North Korean Hackers Digitally Crossing the 38th Parallel



North Korea-sponsored hackers are attacking the South Korean military, the below-the-38th-parallel government is alleging. The North Korean government, however, has been silent on the allegations.

South Korea’s largest news agency, Yonhap News, reports that North Korean hackers infiltrated South Korea’s cyber command, marking “the first time that the data of South Korea’s cyber command has been compromised.” South Korea established the cyber command in January 2010, to fight off hacking attempts on its military.

According to Yonhap, the cyber command isolated the hacked server from its network to contain the spread of malware. However, it’s yet unclear what data the North Korean hackers were able to steal. 

According to another Yonhap report, the malware was initially injected into the server Aug. 4 but the South Korean military wasn’t aware of the intrusion until Sept. 30.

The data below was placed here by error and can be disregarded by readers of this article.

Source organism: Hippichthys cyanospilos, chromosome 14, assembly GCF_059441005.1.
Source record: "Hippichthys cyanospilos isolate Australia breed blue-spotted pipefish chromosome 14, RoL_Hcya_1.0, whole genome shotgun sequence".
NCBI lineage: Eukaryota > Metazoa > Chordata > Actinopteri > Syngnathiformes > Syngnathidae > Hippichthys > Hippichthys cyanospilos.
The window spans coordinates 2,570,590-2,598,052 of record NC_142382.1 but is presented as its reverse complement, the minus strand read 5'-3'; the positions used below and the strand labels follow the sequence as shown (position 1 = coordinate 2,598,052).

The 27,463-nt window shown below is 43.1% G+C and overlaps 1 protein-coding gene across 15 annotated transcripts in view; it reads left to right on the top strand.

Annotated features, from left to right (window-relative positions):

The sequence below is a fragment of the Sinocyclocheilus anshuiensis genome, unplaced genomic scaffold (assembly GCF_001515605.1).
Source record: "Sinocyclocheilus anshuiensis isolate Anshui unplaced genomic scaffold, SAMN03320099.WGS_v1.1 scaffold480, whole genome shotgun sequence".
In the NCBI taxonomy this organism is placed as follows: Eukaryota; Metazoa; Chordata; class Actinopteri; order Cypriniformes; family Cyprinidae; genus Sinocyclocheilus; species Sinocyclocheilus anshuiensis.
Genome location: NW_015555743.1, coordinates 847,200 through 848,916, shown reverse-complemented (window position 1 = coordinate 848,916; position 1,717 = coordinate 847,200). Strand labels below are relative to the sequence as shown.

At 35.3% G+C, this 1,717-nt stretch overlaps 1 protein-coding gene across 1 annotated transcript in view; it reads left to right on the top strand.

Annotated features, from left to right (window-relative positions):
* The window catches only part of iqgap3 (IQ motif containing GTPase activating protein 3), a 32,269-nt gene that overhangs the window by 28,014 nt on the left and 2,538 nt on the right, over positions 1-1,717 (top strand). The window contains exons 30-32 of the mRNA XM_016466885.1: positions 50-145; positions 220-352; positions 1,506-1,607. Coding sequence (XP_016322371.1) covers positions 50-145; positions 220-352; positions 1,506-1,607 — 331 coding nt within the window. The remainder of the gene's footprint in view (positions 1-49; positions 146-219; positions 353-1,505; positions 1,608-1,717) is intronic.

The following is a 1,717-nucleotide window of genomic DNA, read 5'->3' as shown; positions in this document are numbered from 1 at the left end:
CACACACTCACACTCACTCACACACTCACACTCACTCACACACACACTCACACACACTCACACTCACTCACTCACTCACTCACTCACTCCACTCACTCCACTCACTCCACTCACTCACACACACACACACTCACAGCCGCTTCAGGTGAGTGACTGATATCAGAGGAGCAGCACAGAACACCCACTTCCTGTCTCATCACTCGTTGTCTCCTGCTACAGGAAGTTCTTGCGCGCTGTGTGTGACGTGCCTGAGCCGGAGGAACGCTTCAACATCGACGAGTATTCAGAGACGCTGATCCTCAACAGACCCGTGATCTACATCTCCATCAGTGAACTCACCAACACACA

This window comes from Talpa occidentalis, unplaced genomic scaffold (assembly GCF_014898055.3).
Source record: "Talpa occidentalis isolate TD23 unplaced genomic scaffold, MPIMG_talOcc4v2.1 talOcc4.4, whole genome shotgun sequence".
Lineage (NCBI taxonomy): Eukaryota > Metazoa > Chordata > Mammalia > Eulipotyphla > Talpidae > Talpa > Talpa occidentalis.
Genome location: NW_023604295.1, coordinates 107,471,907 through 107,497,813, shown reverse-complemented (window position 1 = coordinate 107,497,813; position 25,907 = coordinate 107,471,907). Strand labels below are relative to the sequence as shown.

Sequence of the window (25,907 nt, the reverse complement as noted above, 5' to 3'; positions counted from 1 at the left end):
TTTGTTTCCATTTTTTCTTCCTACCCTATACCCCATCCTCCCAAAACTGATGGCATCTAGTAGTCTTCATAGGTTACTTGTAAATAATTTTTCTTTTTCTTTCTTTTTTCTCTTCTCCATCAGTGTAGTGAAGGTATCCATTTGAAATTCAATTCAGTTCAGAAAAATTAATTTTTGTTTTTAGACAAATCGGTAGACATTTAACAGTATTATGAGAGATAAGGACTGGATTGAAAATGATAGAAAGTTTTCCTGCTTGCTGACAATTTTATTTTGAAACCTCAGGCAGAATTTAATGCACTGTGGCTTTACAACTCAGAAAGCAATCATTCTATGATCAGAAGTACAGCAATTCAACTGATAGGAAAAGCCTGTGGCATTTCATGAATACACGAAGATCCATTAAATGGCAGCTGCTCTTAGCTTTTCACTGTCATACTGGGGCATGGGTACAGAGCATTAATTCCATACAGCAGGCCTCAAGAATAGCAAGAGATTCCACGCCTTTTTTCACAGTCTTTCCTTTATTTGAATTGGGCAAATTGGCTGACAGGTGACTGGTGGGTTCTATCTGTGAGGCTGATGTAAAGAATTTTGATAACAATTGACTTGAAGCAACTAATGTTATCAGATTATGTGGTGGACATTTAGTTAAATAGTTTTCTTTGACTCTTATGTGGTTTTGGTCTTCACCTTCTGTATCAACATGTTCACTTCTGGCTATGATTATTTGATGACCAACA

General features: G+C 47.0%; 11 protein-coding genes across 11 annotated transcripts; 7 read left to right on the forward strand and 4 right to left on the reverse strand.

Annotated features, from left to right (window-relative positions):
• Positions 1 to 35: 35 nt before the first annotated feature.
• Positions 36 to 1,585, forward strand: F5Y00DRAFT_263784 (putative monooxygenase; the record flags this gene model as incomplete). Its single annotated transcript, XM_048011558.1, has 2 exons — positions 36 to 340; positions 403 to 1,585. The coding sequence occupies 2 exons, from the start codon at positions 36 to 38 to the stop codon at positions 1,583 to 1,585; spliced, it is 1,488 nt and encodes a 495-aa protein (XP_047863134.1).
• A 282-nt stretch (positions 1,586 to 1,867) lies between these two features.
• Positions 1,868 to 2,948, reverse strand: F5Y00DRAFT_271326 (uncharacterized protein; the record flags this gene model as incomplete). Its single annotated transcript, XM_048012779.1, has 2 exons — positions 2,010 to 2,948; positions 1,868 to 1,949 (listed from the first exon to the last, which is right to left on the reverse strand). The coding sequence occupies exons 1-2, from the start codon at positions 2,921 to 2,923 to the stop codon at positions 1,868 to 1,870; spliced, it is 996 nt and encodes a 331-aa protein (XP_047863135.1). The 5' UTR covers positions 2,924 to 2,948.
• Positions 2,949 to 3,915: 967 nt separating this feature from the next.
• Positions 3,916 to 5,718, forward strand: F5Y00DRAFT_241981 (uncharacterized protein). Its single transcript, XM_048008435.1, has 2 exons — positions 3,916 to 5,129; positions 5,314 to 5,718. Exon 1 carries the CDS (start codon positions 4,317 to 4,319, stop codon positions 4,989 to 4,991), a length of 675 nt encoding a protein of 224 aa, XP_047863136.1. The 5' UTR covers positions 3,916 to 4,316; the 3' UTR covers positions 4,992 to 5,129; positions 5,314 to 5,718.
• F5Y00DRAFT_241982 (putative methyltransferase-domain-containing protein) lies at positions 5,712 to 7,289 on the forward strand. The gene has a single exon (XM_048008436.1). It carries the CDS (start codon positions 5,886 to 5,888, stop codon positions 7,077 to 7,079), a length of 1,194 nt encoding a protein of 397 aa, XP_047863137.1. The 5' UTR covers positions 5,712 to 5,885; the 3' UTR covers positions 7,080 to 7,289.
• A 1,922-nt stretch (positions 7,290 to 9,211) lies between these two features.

North Korean hackers gained notoriety in 2014, when they allegedly hacked Sony Pictures Entertainment Inc. and destroyed company data, over the planned release of Seth Rogan’s satirical comedy, “The Interview.” In April, a high-ranking North Korean military officer who allegedly oversaw the country’s General Reconnaissance Bureau—which allegedly spearheaded the Sony data breach—defected to South Korea. 

In June, South Korea’s National Police Agency reported that North Korea hacked into computers at 160 South Korean companies and government agencies, allegedly stealing classified blueprints for the F-15 fighter jet.

Following the armistice in 1953, the peninsula was divided along the 38th parallel. In cyberspace operations, however, it seems one of the most heavily militarized border in the world is useless.

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